It is a good achievement knowing that there is funding. Now we have to think how this money should be managed. The money should be going to the cause and not the impact. We have to be cognizant and track who handles the money. If it goes to big companies, it will disappear. For the last 40 years, we’ve heard that money is coming to developed countries, but at the end of the day, it is going nowhere.
We have to be precise and know that the money is going into research and emphasize that young people have other tools to help with this because they will inherit the problem. Youth should know how to deal with the problem and put forth solutions.
In declaring climate emergency, how has this been received by tourism industry suppliers and travelers?
Global eco-awakening is driving the paradigm shift to make systemic changes
It has been the most rewarding feeling with the sense of empowerment that is put inside of other organizations that are compelled to live up to the commitment. All around the world, no matter what size or shape they were, were engaged in internal conversations that never spurred up before to see what they could do to make a change. It is gratifying to know that this was happening and people were developing ideas.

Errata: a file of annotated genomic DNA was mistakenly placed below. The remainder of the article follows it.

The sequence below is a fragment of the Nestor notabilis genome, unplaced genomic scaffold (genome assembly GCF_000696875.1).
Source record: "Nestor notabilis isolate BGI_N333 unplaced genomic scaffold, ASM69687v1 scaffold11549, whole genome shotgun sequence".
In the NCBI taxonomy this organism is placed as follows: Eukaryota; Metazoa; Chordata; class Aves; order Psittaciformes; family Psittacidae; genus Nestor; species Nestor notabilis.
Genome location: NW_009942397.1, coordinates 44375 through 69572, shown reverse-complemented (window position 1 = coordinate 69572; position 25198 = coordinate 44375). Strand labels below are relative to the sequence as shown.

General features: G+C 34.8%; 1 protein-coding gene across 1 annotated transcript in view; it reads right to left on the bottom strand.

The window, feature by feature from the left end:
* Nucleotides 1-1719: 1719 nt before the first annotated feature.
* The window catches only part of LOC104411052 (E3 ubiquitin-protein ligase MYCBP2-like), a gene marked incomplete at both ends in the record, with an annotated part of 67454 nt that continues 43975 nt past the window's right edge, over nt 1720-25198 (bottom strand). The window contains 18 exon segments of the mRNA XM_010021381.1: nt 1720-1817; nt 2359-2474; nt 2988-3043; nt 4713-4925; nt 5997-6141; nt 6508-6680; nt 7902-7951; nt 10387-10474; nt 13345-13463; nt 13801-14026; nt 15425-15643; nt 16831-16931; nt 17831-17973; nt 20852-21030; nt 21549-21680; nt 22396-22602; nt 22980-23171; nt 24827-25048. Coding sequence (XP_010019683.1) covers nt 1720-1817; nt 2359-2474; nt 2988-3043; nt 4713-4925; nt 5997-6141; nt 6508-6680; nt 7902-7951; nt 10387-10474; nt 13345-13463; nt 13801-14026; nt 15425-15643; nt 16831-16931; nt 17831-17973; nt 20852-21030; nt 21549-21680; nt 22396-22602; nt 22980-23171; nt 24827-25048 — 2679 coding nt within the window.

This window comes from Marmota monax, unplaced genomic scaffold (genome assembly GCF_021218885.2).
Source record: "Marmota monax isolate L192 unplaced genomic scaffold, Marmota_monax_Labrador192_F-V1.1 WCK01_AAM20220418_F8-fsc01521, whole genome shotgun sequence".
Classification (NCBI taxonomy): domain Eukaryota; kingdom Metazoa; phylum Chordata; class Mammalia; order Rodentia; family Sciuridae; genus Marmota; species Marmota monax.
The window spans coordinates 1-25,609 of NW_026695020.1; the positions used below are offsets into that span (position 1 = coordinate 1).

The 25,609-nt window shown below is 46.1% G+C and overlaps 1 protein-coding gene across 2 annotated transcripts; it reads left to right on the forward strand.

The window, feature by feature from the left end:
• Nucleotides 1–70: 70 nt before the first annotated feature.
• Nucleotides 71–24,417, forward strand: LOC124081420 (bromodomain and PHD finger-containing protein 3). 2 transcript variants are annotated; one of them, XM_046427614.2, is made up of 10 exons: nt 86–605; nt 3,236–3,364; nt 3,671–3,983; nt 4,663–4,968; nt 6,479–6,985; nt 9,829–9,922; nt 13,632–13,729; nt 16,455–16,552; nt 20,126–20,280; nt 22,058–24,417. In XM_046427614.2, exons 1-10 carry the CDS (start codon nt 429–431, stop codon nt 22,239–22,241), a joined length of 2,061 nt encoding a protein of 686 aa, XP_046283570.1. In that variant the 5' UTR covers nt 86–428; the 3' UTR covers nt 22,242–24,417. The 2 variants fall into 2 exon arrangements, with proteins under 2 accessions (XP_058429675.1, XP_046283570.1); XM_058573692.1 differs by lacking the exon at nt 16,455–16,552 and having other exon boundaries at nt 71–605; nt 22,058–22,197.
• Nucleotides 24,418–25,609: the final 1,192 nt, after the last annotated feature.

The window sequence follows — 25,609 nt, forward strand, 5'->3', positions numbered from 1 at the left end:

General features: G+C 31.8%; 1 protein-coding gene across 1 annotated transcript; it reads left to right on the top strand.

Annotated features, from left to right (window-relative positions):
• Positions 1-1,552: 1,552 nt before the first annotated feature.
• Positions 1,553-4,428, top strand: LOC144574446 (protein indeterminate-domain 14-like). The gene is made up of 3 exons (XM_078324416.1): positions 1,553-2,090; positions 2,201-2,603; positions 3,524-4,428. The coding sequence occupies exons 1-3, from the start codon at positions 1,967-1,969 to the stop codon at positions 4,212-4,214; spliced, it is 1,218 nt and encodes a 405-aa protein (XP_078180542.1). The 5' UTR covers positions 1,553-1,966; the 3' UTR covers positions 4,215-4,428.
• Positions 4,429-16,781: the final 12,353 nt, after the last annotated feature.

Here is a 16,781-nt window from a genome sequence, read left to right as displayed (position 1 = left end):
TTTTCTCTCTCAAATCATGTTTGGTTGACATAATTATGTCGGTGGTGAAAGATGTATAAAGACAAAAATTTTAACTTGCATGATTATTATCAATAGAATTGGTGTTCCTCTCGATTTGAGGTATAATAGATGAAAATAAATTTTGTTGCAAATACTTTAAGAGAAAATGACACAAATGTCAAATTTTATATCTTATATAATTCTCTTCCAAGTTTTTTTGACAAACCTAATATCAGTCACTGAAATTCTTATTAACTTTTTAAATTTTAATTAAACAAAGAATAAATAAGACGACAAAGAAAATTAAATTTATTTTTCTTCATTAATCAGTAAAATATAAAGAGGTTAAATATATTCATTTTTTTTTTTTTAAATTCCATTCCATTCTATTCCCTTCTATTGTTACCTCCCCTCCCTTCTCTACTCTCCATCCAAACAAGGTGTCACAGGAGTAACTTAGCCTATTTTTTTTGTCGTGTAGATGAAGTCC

Intrepid Travel was one of the first few launch partners that supported the Glasgow Declaration. The whole organization sits with climate action. It is happening at all levels; staff, core management, leadership, everyone. This then has spread to worldwide operations, where our company has thought about how we may decarbonize trips.
With the experiences leading up to running Basata Eco-Lodge in respect for the environment, the venue has become a living lab model in how successful ecotourism can operate. I have worked with colleagues to create guidelines for Egypt’s ecology ecosystem. This helped serve as a tool and resource for the Ministry of Environment and Ministry for Tourism in shaping policies.